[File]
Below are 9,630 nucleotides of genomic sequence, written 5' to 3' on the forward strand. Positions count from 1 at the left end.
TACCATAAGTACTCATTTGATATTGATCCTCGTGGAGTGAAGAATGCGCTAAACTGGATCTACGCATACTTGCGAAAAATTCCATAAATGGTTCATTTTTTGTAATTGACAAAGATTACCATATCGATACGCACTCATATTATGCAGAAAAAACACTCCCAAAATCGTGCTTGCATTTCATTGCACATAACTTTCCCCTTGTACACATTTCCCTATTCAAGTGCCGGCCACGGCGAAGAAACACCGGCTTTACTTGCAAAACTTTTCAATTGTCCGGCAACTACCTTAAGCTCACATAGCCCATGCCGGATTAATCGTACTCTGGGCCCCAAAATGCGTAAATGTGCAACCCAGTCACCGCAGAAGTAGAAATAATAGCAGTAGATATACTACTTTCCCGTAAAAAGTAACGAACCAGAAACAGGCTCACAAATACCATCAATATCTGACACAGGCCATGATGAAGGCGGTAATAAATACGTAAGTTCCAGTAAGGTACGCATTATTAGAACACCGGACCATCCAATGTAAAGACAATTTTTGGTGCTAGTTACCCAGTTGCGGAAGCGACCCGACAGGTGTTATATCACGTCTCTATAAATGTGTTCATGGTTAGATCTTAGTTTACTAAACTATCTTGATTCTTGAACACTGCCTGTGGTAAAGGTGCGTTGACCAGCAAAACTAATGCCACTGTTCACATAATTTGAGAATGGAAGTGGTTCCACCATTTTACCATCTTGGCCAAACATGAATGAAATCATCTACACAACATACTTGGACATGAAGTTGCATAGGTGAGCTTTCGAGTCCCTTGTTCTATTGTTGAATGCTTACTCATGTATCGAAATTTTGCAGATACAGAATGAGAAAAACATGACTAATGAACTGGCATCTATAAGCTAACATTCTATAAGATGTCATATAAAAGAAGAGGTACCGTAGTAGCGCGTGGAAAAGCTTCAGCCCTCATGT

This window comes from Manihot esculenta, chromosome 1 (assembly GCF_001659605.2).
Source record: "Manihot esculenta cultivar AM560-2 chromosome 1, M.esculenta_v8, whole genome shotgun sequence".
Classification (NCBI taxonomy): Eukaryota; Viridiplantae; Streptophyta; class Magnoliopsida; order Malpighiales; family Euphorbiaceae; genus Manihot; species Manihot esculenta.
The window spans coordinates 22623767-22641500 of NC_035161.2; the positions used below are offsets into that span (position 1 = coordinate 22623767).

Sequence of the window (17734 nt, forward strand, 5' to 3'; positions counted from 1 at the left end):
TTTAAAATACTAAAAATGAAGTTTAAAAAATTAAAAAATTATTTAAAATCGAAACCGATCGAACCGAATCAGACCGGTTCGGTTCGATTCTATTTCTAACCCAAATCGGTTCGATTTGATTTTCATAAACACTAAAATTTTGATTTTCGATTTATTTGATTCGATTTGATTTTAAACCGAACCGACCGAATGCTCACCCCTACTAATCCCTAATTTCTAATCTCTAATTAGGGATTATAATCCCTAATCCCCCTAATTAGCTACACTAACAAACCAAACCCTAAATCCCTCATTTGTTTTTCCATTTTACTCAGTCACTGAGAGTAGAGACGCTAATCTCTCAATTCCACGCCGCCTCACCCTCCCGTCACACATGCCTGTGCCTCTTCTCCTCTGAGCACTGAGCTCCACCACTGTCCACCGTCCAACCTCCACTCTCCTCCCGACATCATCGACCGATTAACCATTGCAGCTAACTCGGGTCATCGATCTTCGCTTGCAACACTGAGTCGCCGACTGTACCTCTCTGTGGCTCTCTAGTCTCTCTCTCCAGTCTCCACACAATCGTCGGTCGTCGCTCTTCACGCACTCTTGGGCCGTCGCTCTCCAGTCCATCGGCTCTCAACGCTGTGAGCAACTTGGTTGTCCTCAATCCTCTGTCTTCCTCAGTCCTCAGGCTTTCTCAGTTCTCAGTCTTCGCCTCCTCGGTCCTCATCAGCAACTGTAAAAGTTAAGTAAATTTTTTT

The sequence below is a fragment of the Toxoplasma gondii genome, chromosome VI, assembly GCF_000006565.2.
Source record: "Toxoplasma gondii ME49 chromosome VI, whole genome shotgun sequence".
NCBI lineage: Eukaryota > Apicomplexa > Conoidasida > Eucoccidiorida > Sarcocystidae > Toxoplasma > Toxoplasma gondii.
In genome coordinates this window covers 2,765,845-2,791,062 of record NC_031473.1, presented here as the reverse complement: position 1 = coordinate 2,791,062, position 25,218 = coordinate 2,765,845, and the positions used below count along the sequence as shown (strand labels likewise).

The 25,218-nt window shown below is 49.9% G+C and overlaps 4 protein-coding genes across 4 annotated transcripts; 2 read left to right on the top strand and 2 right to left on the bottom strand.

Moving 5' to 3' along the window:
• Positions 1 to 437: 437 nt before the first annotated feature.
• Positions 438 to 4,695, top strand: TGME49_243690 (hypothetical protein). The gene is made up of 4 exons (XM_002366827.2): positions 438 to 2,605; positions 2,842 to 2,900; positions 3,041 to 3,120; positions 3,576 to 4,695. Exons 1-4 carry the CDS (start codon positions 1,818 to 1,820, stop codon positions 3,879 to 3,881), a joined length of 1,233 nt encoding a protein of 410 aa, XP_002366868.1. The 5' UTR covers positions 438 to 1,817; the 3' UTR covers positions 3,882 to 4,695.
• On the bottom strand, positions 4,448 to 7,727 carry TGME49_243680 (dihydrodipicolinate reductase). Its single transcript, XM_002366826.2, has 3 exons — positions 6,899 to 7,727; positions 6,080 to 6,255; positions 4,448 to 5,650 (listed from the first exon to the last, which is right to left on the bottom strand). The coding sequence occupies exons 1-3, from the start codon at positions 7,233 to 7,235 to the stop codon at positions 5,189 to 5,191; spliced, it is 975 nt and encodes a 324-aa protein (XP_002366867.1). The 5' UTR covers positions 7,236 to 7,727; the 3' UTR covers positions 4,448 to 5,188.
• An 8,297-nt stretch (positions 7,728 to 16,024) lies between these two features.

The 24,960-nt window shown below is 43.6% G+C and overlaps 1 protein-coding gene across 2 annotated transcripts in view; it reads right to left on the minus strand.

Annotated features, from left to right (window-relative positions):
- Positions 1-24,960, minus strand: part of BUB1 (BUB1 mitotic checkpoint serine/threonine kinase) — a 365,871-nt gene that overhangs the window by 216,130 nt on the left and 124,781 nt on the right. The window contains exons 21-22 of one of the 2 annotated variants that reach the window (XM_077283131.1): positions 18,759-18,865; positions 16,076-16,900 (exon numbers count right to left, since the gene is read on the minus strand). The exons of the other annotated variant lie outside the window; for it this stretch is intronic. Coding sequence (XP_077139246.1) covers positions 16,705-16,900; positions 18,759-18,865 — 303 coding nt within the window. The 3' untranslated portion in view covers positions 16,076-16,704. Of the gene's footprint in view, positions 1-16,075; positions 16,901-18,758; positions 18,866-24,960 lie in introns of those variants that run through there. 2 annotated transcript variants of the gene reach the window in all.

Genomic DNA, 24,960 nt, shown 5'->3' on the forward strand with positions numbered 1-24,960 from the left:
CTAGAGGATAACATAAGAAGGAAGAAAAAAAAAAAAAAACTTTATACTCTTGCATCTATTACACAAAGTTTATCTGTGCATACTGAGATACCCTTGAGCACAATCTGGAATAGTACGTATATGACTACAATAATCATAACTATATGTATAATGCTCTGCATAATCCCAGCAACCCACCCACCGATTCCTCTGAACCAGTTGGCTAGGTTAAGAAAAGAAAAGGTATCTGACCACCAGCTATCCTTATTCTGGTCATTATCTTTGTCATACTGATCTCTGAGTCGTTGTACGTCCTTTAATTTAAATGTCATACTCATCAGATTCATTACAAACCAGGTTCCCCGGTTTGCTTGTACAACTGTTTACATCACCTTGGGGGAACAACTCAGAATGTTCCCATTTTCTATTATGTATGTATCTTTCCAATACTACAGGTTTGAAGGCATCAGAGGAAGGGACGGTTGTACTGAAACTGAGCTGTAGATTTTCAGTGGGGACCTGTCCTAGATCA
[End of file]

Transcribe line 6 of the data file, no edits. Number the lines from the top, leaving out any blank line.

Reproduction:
The window spans coordinates 22623767-22641500 of NC_035161.2; the positions used below are offsets into that span (position 1 = coordinate 22623767).